Hawaii appellate judges now deny access to lawyers when drunk driving suspects are facing imprisonment for refusal to submit to a breath test. The standard rules for dealing with individuals suspected of committing a crime do not apply to drunk driving cases, Hawaii's Intermediate Court of Appeals ruled on March 28.
Three years ago, the state implemented another "crack down" on driving under the influence (DUI) by making it a crime to refuse to take a breath test. Previously, the offense was punished with the administrative penalty of revoking the individual's driver's license.
This change created a problem. Criminal offenses require the arresting officer to read the Miranda warning before questioning, and this warning makes it clear that the accused has the right to consult an attorney. Prosecutors, however, want no lawyers to be involved in DUI cases. The three-judge appellate panel agreed, upholding the conviction of Yong Shik Won, who was denied access to a lawyer on April 20, 2011.
At around 3:15am, Won was allegedly driving his Chevy S-10 on Sheridan Street at 55 MPH in a 35 MPH zone when Honolulu Police Officer Vincent Gonzales pulled him over. It was clear to Officer Gonzalez that Won was tipsy, so he was brought to the police station and handed a form that explained he had given his "implied consent" to provide a breath or blood sample.
"You are not entitled to an attorney before you submit to any test or tests to determine your alcohol and/or drug content," the form explained.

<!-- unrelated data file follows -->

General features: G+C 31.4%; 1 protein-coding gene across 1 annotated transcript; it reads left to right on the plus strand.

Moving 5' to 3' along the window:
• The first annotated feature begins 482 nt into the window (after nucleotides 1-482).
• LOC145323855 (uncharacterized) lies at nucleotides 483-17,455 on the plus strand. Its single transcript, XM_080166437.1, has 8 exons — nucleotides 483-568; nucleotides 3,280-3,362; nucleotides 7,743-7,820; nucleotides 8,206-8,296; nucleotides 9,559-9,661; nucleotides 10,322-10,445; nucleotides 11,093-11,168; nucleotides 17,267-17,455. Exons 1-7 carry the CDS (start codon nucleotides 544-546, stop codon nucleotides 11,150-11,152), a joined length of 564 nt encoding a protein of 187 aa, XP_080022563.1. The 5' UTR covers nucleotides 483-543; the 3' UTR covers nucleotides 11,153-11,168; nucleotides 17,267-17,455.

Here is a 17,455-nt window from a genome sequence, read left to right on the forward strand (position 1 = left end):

In Hawaii, refusal of the test is a crime punishable by 30 days in jail, a $1000 fine and license suspension. Won refused to initial the form, objecting to the denial of a lawyer. He blew a 0.17 on the breath test machine, double the legal limit.
Won argued the arresting officers misinformed him about his rights. The appellate panel was not convinced, counting fourteen other states that impose criminal sanction for refusing a breath test while denying Miranda warnings and access to lawyers.
"The protections of Miranda and the privilege against self-incrimination only apply to testimonial communications," Judge Craig H. Nakamura wrote. "Won's argument appears to have been uniformly rejected by every court that has construed implied consent statutes which like Hawaii's statute impose criminal sanctions for refusal to submit to testing."
The majority reasoned that although the refusal is essentially meaningless since the same punishment is imposed whether the test is taken (and failed) or not, the appearance of an option to refuse helps to "avoid potential violence" that would come from a forced test situation.
"Because the [DUI] arrestee does not have the unfettered right to refuse to submit to testing under the statutory scheme, it would be misleading to advise the [DUI] arrestee that he or she has the right to remain silent or to consult with counsel when asked whether he or she would submit to testing," Judge Nakamura wrote.
Always looking for exceptions to the normal criminal constitutional analysis, this Court reasoned further that because refusal is now a crime, and it is illegal for a lawyer to counsel a defendant to commit a crime, an attorney could only tell his client to submit to the test anyway.
The DUI exception seems to be alive and well.